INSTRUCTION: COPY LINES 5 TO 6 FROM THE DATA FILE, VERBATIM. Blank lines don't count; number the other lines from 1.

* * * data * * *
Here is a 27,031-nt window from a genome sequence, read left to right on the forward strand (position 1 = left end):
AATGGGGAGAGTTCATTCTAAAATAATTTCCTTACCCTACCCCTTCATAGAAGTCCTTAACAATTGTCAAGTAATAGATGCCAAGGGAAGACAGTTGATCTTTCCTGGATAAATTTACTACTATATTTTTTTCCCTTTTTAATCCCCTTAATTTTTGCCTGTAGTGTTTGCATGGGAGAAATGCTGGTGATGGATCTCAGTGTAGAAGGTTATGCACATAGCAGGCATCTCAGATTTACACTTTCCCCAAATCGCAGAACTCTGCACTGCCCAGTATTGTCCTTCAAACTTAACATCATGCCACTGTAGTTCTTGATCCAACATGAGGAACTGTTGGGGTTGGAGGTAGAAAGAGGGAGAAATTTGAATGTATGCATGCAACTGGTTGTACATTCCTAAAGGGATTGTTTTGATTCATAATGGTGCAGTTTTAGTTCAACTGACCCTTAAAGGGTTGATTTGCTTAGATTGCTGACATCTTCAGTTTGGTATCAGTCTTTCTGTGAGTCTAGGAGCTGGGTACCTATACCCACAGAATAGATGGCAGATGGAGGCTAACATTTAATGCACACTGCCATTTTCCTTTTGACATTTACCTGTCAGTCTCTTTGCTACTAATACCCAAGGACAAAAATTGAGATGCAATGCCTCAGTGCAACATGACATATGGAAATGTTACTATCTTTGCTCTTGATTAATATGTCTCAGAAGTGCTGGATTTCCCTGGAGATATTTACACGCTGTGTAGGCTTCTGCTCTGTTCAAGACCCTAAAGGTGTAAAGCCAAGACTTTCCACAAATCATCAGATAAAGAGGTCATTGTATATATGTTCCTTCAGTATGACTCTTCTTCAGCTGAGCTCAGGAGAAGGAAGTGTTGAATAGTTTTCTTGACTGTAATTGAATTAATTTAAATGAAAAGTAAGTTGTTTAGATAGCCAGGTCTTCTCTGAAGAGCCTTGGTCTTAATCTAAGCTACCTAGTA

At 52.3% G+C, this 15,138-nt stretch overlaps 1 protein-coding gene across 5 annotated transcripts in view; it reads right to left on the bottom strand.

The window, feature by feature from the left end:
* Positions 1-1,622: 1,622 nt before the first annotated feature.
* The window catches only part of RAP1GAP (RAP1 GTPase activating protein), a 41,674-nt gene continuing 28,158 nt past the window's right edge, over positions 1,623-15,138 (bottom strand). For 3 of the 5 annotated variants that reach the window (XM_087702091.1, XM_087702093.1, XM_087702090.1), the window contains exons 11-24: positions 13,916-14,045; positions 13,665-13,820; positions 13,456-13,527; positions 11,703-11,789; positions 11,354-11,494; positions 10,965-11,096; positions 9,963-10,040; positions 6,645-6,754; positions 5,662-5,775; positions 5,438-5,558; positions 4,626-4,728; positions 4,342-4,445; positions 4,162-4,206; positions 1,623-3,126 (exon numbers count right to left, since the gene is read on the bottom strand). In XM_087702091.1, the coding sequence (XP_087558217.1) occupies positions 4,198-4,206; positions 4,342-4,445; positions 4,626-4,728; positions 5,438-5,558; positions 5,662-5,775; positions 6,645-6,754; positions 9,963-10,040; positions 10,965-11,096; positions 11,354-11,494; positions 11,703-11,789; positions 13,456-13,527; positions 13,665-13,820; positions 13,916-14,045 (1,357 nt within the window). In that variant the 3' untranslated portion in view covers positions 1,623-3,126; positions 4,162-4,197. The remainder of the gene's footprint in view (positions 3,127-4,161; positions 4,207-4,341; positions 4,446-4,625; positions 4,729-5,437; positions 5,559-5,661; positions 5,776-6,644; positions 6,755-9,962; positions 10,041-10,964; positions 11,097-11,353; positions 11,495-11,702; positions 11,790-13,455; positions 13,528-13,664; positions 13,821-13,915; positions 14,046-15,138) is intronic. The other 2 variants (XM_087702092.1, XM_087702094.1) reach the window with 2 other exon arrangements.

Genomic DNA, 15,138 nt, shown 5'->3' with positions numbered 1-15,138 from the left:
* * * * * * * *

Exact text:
* Positions 1-1,622: 1,622 nt before the first annotated feature.
* The window catches only part of RAP1GAP (RAP1 GTPase activating protein), a 41,674-nt gene continuing 28,158 nt past the window's right edge, over positions 1,623-15,138 (bottom strand). For 3 of the 5 annotated variants that reach the window (XM_087702091.1, XM_087702093.1, XM_087702090.1), the window contains exons 11-24: positions 13,916-14,045; positions 13,665-13,820; positions 13,456-13,527; positions 11,703-11,789; positions 11,354-11,494; positions 10,965-11,096; positions 9,963-10,040; positions 6,645-6,754; positions 5,662-5,775; positions 5,438-5,558; positions 4,626-4,728; positions 4,342-4,445; positions 4,162-4,206; positions 1,623-3,126 (exon numbers count right to left, since the gene is read on the bottom strand). In XM_087702091.1, the coding sequence (XP_087558217.1) occupies positions 4,198-4,206; positions 4,342-4,445; positions 4,626-4,728; positions 5,438-5,558; positions 5,662-5,775; positions 6,645-6,754; positions 9,963-10,040; positions 10,965-11,096; positions 11,354-11,494; positions 11,703-11,789; positions 13,456-13,527; positions 13,665-13,820; positions 13,916-14,045 (1,357 nt within the window). In that variant the 3' untranslated portion in view covers positions 1,623-3,126; positions 4,162-4,197. The remainder of the gene's footprint in view (positions 3,127-4,161; positions 4,207-4,341; positions 4,446-4,625; positions 4,729-5,437; positions 5,559-5,661; positions 5,776-6,644; positions 6,755-9,962; positions 10,041-10,964; positions 11,097-11,353; positions 11,495-11,702; positions 11,790-13,455; positions 13,528-13,664; positions 13,821-13,915; positions 14,046-15,138) is intronic. The other 2 variants (XM_087702092.1, XM_087702094.1) reach the window with 2 other exon arrangements.